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Richard Stallman <rms@gnu.org> writes:

>     > I value freedom in documentation just as much as I do for programs.  I
>     > value it so much that I designed the GFDL specifically to induce
>     > commercial publishers to publish free documentation.
>     You don't value the freedom to modify the whole book.  You value
>     freedom in *documentation*, but you don't value freedom in *books*, it
>     seems.
> That is entirely correct.  I don't believe that political essays ought
> to be free in the same sense as documentation or software, for
> instance.  I have stated these views in numerous speeches.

But you don't actually value the freedom of the documentation either,
because you insist that the documentation carry a political message.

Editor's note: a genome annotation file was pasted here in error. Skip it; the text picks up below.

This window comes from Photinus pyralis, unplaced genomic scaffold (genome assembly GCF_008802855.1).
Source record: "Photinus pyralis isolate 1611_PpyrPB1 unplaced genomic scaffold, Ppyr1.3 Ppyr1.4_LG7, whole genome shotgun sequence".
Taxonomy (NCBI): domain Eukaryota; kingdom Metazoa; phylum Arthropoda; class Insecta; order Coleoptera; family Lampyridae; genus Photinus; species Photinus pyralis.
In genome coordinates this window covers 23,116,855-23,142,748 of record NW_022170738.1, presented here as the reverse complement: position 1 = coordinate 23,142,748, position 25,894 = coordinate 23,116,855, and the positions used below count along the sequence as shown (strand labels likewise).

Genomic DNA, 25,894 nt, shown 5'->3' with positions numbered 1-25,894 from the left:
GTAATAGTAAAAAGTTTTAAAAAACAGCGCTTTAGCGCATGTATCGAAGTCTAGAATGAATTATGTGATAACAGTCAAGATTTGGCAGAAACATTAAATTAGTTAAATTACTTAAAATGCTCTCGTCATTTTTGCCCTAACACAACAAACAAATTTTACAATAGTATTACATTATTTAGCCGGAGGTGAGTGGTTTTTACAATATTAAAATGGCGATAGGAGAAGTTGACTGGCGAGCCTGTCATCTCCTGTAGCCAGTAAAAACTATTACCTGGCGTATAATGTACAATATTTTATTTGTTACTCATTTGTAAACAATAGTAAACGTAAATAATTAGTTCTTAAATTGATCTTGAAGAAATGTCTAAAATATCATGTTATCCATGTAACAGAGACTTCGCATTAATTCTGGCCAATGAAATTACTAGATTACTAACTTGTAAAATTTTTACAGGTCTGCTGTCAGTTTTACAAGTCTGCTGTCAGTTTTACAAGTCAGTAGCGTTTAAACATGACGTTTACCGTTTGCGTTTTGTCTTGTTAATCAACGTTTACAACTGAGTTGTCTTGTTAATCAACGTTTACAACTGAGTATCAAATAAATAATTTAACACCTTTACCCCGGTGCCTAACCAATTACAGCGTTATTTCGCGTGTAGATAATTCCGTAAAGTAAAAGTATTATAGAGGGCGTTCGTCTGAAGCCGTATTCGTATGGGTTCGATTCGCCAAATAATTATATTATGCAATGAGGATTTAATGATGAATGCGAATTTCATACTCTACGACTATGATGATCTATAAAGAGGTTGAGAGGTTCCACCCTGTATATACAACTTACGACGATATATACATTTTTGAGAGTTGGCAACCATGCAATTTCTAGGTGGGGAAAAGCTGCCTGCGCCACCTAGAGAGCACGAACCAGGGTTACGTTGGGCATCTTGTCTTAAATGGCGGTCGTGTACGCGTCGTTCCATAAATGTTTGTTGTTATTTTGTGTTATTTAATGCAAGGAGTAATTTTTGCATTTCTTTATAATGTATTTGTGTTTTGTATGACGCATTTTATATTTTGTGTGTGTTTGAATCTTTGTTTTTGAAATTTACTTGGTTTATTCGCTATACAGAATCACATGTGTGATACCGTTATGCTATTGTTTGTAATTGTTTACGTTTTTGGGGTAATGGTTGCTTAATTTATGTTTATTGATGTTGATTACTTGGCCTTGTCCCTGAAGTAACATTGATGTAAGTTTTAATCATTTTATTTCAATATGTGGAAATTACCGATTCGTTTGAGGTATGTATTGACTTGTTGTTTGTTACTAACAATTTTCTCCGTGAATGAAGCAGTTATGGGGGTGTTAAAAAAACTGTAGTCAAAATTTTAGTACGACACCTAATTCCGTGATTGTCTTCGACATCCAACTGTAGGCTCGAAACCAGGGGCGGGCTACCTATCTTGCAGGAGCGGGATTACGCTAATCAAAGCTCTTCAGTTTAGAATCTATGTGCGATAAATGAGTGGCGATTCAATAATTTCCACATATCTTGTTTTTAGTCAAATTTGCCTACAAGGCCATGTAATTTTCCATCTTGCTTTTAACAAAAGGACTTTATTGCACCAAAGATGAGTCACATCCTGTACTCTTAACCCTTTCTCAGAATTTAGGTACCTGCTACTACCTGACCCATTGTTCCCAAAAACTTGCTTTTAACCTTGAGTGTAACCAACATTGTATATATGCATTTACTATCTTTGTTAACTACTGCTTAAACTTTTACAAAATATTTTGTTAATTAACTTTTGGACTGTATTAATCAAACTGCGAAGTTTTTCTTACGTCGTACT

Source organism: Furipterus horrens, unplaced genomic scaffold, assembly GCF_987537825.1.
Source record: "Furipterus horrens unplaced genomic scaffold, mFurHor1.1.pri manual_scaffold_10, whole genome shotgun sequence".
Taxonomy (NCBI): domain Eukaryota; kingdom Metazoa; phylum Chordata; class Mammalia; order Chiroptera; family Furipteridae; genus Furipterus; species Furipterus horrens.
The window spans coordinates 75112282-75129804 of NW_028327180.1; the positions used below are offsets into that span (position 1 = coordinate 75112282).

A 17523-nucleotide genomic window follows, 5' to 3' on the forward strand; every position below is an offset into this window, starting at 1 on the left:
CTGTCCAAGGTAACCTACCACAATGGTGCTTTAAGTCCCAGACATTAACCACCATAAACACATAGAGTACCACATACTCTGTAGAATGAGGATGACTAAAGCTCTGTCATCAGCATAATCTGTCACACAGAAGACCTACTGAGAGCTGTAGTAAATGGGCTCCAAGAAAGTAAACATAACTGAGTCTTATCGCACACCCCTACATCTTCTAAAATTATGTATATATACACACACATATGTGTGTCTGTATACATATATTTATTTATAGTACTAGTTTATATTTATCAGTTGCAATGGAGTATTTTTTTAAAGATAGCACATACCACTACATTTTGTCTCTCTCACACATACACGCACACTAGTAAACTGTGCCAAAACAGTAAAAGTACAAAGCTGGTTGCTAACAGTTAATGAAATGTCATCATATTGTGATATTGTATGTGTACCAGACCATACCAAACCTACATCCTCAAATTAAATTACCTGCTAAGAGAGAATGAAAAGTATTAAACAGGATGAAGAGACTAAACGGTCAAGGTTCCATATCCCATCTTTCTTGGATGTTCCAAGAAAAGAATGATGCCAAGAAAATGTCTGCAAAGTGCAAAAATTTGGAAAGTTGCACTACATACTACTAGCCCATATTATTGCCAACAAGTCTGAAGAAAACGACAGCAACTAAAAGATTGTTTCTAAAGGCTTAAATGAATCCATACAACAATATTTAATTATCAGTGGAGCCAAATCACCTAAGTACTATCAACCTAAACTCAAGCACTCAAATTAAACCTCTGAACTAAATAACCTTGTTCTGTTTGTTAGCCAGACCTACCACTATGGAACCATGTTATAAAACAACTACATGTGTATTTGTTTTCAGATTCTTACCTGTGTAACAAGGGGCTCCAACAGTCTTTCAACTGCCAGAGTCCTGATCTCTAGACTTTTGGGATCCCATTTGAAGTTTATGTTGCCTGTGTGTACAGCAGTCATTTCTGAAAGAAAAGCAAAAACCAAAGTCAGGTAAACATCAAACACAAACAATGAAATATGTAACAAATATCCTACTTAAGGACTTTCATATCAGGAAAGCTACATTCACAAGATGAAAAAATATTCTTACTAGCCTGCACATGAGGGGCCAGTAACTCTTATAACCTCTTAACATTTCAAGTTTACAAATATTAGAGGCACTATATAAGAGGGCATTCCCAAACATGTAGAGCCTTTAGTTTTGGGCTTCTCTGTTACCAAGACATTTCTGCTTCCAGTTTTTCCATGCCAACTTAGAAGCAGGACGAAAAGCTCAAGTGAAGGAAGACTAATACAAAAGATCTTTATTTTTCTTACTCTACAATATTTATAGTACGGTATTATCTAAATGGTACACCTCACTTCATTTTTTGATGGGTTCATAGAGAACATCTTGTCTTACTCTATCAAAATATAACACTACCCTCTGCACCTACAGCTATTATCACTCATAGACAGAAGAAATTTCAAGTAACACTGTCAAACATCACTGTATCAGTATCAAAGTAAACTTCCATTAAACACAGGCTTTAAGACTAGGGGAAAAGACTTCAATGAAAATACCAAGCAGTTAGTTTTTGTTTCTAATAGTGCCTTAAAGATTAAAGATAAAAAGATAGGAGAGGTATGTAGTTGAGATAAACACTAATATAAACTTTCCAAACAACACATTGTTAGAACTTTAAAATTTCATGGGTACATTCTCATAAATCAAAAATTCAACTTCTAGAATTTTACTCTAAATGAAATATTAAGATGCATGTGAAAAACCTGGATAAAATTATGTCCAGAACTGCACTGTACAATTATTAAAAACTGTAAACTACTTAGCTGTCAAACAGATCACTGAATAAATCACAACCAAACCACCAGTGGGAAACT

Here's the central question, I would really like answered.

Would you reject a similar condition on a piece of software?  Suppose
a text editor came with a political essay, and the license said that
any changes to the editor must preserve that it display that essay to
every user, and cannot do anything to materially affect the ability of
users to read the essay.

All our current standards for free software would reject this.  At the
very least, because it restricts the thing to continue to be a program
capable of text-display, but there are other reasons too.

But what principled grounds are there for rejecting this, since the
same thing is accepted for documentation?  It's not enough to just say
"documentation is different"; the question is what are the
differences, and how do those differences imply a disparity in

(After all, C code is different from Scheme, but the mere fact of that
difference isn't enough to warrant different standards.)


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